Since the international media cannot get out and about in Iraq, the findings are of particular interest, though for the same reason the results cannot easily be tested against experience.
What Iraqi households are saying, according to Dr Sahm, is consistent with previous surveys. "In attitudes," he said, "Iraq is remarkably stable."
But, he added: "We are beginning to lose the centre. The centre has gone sour. It has a siege mentality.
"As for other Iraqis, locally things are getting better. Life goes on. Their satisfaction level is above the global average and is going up.
Occupation troops are unpopular with those surveyed
"Their desire for a strong leader within a democracy shows that they want a Konrad Adenauer, not a Saddam Hussein." Adenauer was the first chancellor of post-war Germany.
Optimism prevails at the individual or family level. Most - 71% - said their lives were very good or quite good. This is the same result as in the poll last year.
Part of this may reflect the fact that, for Iraqis, family life is so important and they have managed to cling to their families during these times.
The narrow confines of their lives are suggested by the finding that 89% say they have to be careful what they say. The level of trust in society is very low.
However, this finding is balanced by the results of the very first question, which asks about the state of the country, not the state of the individual.
And here the picture is gloomier. Fifty-three percent say the situation is bad and 44% that it is good. The country is split.
A similar division emerges from the question about the US-led invasion.
Some 50% said it was wrong and 47% said it was right, compared with 39% and 49% respectively in the last poll - so support for the invasion has gone down.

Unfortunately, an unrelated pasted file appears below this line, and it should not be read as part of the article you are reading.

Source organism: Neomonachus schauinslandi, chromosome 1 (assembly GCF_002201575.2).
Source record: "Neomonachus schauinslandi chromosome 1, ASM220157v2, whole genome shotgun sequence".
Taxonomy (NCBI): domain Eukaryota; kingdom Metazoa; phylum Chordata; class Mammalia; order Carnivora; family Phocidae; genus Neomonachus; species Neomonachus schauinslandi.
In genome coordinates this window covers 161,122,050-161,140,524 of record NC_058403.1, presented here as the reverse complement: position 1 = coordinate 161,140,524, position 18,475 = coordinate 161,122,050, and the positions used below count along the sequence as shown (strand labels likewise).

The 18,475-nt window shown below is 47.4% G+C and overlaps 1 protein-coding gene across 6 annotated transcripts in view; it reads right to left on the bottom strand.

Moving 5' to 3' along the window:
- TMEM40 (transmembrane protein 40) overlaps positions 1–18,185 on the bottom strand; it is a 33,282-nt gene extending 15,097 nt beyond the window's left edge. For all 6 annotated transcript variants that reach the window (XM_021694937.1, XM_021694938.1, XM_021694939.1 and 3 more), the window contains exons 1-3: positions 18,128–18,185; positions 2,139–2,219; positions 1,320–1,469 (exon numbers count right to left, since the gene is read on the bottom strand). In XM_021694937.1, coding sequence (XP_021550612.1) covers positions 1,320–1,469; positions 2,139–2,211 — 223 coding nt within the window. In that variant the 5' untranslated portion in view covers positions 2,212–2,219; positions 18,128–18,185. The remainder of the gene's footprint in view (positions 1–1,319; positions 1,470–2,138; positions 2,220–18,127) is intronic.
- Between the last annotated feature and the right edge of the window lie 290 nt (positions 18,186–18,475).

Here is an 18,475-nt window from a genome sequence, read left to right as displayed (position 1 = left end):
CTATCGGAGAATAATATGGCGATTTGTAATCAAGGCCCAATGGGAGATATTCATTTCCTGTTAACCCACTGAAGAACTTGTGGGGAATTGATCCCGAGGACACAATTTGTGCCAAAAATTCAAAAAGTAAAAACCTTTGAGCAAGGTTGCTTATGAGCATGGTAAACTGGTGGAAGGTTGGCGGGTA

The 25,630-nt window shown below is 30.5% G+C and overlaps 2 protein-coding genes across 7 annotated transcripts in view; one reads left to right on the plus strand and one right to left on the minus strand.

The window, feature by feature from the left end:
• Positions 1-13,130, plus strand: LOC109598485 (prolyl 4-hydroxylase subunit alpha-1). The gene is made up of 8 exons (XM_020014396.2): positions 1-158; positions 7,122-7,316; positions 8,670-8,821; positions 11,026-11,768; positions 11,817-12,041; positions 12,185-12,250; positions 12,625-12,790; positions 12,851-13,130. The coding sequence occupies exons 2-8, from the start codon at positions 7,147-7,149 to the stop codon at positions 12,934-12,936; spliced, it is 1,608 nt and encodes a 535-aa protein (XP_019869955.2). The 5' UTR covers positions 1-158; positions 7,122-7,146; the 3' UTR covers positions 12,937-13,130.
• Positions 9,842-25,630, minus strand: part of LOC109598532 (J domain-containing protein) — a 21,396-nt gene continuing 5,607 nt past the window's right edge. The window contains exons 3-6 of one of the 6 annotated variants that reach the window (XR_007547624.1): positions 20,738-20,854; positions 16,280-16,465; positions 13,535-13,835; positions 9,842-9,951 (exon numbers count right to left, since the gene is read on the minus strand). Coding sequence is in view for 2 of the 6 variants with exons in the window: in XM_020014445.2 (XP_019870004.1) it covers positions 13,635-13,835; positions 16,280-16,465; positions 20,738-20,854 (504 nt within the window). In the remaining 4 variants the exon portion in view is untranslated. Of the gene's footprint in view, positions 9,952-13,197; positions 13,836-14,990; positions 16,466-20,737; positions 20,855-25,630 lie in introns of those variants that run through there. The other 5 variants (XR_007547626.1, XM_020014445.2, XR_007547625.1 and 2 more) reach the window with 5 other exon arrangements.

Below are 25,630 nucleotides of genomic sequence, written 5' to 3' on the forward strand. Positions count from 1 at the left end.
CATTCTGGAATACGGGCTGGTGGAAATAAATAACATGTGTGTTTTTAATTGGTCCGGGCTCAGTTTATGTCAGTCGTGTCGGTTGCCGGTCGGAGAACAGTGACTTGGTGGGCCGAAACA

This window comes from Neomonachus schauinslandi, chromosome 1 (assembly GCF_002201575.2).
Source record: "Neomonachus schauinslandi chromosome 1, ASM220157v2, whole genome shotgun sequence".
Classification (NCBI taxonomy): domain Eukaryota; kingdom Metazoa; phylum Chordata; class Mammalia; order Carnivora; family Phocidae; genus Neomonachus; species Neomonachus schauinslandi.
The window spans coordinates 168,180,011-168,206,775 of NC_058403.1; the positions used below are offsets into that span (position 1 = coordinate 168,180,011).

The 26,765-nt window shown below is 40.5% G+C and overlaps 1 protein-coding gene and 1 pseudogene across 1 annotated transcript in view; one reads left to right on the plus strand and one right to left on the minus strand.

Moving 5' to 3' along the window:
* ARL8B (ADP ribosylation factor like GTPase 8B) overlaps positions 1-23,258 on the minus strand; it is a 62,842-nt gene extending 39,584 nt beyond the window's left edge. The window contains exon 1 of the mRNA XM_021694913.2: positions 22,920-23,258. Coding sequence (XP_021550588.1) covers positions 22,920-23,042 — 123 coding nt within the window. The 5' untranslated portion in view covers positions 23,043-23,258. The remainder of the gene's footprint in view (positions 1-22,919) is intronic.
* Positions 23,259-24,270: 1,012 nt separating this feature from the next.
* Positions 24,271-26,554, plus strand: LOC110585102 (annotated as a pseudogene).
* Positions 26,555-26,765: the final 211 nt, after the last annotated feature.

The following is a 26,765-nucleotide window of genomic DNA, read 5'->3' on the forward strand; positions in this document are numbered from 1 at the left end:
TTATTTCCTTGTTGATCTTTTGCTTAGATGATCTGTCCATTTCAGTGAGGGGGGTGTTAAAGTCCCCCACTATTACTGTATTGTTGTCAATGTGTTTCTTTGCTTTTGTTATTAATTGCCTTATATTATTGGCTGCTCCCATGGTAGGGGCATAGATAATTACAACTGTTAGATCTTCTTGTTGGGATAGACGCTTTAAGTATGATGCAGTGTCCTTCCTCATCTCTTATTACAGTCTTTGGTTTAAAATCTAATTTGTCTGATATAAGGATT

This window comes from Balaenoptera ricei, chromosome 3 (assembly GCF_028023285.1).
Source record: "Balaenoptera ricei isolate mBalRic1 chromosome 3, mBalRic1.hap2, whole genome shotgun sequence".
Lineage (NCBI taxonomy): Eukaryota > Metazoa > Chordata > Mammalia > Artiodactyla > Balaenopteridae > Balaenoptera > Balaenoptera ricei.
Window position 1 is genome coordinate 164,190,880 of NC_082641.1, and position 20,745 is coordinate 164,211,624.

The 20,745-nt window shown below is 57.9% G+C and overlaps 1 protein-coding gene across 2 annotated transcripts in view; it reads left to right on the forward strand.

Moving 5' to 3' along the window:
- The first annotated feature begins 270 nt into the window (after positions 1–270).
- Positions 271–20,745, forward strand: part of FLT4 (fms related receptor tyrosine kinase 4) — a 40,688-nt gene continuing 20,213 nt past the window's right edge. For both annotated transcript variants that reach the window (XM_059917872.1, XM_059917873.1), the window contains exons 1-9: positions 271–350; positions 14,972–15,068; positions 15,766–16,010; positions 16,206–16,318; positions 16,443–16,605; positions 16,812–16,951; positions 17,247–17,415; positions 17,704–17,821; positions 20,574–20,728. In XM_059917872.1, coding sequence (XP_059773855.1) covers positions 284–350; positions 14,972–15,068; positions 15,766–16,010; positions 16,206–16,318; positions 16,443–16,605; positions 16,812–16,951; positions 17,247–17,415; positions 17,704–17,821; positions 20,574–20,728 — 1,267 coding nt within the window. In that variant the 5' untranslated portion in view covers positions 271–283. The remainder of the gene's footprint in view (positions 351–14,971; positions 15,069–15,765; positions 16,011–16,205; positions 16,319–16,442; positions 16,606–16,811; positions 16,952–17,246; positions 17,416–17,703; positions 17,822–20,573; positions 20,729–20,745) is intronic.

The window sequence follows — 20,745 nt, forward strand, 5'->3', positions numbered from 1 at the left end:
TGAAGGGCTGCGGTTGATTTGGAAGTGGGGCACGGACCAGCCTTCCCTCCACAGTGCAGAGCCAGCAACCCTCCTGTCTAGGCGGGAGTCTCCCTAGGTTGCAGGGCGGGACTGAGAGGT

And the occupation troops are unpopular (65% are opposed to them, though again with regional variations) with much greater favour being given to indigenous Iraqi security forces.
They put their trust therefore in their own institutions - not in those of foreigners. This is evidence supporting the US policy of handing over security to the local forces as much and as quickly as possible.
However, majority opposition to the occupation is not matched in support for a quick withdrawal.
Some 45% said the foreign troops should leave now or after the elections, with 31% saying they should stay until security is established.
Voice for the majority?
The elections on 15 December will provide a test of all these findings. The first test will be to see if those who said they would vote (83%) actually do so. Many of these would not say who they would vote for.
There is political optimism. Seventy-six percent said they had confidence that the elections would create a stable Iraqi government, though again the figure was smaller (45%) in the Centre.
That is very much the picture. And it leads to the question: The majority are having their say, but given the strength of the minority, will the majority have their way?